Think Like an Artist

Today is the day that I wish I could write better. The concepts rattling around in my head are bigger than I can express coherently. All these thoughts began to percolate when I attended a talk last week at the Bryan Ohno Gallery that was billed  as the first in a series of improvisational sessions around the topic “Think Like an Artist.”

As I was listing to Bryan talk to the various attendees on creativity, I heard  painters, sculptors and writers talk about their craft, it dawned on me how different the problems of photography are. Photography is not like other traditional arts mediums, we are more aligned with the music and writing industries.

So these thoughts go something like this:

  • How do you stay relevant in an industry that any one with a camera phone and an Instagram account can call themselves a photographer?
  • How can your work be seen when 70 million photos are posted to Instagram daily?
  • How can museums and galleries redefine themselves when these traditional gatekeepers and curators are no longer necessary?
  • Is this explosion of art creation the beginning of a new golden age of art?
  • When the creation of art becomes a part of our daily lives, and not something that is  seen as an activity of the special and gifted, isn’t this ultimately a good thing?

Which brings me to the final question asked to me by my good friend Kitty who is helping to promote the StuckinPlastic exhibition in March:

  • How do I define success for this show?
  • What do I want to have happen that will make me feel this show has met my expectations?

Community building, not sales have been my focus for the past two years. I have very low expectations of selling any work, although it would be nice bonus for all of us who are involved. Plus I have no faith in the art establishment to “get it”; toy photography is not exactly high brow. Basically I have know idea what success will look like.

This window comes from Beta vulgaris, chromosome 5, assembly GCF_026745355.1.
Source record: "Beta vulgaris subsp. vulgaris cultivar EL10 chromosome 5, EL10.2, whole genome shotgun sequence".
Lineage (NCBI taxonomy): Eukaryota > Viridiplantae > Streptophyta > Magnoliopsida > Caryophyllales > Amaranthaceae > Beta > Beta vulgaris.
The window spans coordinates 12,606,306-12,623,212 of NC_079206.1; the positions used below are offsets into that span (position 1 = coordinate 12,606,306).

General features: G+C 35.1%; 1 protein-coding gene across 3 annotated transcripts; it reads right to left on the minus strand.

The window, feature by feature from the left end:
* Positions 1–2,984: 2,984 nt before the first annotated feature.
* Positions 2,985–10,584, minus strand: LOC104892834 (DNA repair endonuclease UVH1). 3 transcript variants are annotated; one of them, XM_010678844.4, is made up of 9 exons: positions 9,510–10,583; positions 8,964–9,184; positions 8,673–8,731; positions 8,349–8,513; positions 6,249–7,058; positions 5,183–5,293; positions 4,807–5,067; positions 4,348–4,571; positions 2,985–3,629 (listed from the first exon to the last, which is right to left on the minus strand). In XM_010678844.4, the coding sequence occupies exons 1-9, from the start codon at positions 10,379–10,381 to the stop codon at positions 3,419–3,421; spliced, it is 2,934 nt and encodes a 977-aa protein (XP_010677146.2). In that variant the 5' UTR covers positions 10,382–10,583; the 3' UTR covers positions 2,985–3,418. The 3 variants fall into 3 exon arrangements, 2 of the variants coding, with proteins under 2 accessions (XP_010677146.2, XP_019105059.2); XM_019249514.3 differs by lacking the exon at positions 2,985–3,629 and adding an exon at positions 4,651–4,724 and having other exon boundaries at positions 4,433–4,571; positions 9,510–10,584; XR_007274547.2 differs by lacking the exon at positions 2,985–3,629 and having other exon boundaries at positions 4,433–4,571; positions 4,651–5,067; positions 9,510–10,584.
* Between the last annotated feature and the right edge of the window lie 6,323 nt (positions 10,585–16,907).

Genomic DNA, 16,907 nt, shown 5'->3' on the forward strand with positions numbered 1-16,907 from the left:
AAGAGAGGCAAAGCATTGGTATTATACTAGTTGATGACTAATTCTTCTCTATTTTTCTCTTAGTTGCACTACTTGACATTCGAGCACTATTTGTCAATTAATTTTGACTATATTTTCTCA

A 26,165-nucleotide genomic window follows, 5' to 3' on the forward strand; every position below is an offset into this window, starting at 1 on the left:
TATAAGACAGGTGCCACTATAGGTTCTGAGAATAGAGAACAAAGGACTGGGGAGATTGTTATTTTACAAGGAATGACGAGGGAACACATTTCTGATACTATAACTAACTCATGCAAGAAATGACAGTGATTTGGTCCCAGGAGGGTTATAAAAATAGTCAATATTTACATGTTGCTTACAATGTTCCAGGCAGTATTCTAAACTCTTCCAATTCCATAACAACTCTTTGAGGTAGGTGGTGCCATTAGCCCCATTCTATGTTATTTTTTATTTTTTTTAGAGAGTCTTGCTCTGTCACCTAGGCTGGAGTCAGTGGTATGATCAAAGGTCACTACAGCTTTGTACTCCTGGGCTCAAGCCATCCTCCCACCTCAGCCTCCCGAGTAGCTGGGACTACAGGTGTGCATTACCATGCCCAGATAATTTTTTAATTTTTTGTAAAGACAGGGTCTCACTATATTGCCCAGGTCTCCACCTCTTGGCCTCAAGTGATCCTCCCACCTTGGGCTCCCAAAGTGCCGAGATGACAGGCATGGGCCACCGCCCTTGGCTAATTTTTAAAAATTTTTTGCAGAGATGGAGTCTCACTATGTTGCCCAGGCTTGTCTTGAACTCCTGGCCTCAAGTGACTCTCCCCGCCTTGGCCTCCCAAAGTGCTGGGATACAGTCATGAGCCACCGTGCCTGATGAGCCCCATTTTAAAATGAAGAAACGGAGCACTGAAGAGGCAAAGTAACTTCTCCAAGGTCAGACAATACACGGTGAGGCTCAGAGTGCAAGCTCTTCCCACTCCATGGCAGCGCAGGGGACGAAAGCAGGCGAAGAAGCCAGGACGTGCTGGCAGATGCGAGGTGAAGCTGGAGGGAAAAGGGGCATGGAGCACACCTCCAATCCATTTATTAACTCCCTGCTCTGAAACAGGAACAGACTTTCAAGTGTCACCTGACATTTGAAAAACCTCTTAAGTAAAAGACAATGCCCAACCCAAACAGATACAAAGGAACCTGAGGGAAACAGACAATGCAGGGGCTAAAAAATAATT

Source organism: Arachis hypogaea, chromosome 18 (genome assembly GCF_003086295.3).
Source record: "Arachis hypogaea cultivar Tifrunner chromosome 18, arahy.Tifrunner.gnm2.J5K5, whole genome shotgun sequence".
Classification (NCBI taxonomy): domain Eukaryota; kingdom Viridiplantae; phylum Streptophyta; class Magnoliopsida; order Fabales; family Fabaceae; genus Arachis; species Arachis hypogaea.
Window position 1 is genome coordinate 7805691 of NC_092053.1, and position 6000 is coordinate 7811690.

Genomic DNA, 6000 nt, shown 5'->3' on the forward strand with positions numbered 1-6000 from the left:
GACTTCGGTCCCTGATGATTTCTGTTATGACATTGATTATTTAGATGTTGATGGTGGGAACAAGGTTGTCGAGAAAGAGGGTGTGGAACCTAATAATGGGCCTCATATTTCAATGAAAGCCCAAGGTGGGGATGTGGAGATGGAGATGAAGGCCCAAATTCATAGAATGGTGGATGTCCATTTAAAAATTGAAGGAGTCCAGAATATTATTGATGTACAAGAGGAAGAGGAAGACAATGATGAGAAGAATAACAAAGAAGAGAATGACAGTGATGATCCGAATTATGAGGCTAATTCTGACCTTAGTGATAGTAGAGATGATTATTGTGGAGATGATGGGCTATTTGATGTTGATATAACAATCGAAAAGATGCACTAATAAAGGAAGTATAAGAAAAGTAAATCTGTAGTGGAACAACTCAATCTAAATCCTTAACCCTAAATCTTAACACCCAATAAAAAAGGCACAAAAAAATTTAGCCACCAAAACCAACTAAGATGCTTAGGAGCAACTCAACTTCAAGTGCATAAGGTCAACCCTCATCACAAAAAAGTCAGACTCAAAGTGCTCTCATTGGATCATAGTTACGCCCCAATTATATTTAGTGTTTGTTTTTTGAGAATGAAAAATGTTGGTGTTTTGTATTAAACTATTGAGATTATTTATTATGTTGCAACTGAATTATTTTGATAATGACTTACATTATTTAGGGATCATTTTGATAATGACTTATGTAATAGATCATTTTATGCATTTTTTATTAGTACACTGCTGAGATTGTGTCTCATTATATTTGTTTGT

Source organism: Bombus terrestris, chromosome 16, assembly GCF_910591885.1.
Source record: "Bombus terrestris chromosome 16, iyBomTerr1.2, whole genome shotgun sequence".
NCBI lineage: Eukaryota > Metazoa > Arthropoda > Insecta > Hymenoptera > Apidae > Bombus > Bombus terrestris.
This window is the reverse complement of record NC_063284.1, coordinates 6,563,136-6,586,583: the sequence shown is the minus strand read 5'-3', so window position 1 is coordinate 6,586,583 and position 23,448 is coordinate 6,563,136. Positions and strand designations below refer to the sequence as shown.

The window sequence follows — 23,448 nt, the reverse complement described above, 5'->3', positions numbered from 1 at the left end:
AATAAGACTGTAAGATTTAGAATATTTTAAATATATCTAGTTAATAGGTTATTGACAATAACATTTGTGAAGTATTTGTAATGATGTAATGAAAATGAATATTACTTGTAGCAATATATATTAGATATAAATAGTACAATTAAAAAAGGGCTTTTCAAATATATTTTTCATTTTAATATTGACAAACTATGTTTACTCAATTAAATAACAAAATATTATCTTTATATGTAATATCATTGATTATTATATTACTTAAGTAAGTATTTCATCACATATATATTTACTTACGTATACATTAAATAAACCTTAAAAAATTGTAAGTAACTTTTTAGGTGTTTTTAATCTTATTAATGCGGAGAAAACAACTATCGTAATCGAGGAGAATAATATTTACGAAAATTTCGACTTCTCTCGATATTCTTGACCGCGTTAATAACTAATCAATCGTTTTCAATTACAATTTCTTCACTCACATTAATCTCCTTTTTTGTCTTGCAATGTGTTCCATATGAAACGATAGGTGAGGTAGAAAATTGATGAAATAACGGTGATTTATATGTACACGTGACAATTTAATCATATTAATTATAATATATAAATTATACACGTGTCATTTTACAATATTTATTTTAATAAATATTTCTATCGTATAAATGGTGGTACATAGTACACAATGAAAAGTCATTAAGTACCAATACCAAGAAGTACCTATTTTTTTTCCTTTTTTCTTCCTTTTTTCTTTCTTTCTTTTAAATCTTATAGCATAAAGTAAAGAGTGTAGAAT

Maybe just meeting Me2 and Avanaut for the first time in person, showing my friends, family and my city exactly what makes the toy community so wonderful will be enough.

So now you have an idea how this artist thinks; confusion, doubt and hope, all in equal measure.

~ xxsjc

Two Lego Chima birds gather their weapons in preparation for battle, toy photography
“I will prepare…”

 

I would love to hear your response to any or all of these questions? I know it is a lot to take in, but I value your input. 

Published by

Shelly Corbett

<---- If I keep telling myself this, will it come true?

0 thoughts on “Think Like an Artist”

  1. Those are very good questions and I found you asked them poignantly and appropriately. I am on the other side, the one who takes photos with a phone for pleasure and as a hobby. I often wonder “do I have the right to publish this on the internet?” ” Am I taking away from the space of “real” artists for whom this is a way to earn a living?” In fact, you’ve inspired me to be better and I now take pictures with my camera…so thank you. This Lego project is a success for me when someone likes one of my pictures because my happiness is shared and because maybe, just maybe for an moment, they see the world through my eyes. I would have lots to write about the questions you raise, but I am a poor writer when it comes to expressing my feelings.

    1. Sylivane,

      Thank your or taking the time for such a thoughtful reply. I would definitely like to hear what you have to say about other aspects of this post. I feel that you express yourself very well.